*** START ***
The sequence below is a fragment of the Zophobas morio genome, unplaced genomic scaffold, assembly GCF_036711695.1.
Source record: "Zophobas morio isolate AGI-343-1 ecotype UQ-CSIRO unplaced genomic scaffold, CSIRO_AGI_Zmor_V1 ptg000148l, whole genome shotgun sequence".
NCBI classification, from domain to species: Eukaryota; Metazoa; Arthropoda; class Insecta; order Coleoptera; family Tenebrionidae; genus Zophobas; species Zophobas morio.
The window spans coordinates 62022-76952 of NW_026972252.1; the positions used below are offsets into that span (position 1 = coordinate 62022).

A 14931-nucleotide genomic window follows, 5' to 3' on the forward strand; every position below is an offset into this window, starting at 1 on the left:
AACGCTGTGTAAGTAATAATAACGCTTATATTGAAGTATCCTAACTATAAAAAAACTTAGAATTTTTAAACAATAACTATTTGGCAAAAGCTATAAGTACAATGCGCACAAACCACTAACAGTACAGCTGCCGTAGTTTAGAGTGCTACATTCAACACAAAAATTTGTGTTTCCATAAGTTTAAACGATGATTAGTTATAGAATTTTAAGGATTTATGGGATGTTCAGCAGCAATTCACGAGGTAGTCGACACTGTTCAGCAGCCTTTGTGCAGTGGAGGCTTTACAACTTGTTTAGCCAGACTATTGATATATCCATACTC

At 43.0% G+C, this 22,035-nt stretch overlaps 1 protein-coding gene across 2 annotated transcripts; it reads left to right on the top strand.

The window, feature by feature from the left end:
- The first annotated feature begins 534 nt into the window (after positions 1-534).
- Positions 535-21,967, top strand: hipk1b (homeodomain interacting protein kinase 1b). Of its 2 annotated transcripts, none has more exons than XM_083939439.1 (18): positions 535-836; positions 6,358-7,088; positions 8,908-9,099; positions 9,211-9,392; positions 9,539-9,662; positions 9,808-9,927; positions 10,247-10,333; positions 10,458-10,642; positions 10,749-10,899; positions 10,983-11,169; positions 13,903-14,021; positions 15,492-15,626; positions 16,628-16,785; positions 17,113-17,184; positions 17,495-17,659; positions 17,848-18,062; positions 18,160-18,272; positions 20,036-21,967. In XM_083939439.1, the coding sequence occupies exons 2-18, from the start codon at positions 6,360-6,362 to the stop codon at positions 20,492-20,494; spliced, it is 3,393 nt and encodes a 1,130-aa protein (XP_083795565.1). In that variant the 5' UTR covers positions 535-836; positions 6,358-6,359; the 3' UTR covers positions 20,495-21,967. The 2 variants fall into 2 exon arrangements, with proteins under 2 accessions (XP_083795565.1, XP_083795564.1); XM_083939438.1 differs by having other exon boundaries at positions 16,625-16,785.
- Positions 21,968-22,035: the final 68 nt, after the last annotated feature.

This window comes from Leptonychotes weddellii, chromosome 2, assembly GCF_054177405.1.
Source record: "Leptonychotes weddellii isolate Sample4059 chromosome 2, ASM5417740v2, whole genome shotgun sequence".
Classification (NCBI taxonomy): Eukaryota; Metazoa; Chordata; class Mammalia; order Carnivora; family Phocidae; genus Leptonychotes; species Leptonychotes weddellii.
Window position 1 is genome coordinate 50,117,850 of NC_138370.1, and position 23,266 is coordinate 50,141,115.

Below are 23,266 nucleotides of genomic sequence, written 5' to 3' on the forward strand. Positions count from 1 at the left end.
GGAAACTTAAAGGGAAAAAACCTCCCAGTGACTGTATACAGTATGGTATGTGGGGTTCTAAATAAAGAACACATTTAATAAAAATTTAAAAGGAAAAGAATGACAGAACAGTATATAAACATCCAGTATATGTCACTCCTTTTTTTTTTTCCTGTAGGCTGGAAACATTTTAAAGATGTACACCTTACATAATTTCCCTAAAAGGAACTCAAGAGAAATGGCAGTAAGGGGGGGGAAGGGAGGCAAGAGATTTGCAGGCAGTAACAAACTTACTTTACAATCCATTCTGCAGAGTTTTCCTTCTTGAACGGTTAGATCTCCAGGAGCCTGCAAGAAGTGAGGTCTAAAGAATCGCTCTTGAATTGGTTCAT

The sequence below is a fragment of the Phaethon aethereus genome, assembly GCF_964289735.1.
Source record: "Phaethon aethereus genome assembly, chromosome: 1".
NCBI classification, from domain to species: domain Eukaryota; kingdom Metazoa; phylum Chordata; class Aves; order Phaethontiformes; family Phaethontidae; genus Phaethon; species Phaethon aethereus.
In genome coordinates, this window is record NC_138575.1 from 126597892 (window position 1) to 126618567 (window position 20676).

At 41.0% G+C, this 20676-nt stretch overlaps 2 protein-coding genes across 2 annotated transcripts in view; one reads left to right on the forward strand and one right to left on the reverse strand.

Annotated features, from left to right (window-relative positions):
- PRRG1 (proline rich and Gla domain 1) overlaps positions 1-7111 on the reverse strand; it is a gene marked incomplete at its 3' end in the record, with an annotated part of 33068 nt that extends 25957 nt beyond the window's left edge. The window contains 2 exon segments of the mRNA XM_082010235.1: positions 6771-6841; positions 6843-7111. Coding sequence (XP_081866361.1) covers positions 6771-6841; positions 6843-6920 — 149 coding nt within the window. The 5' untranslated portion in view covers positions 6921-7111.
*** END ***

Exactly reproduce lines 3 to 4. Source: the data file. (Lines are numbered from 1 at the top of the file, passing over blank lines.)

NCBI classification, from domain to species: Eukaryota; Metazoa; Arthropoda; class Insecta; order Coleoptera; family Tenebrionidae; genus Zophobas; species Zophobas morio.
The window spans coordinates 62022-76952 of NW_026972252.1; the positions used below are offsets into that span (position 1 = coordinate 62022).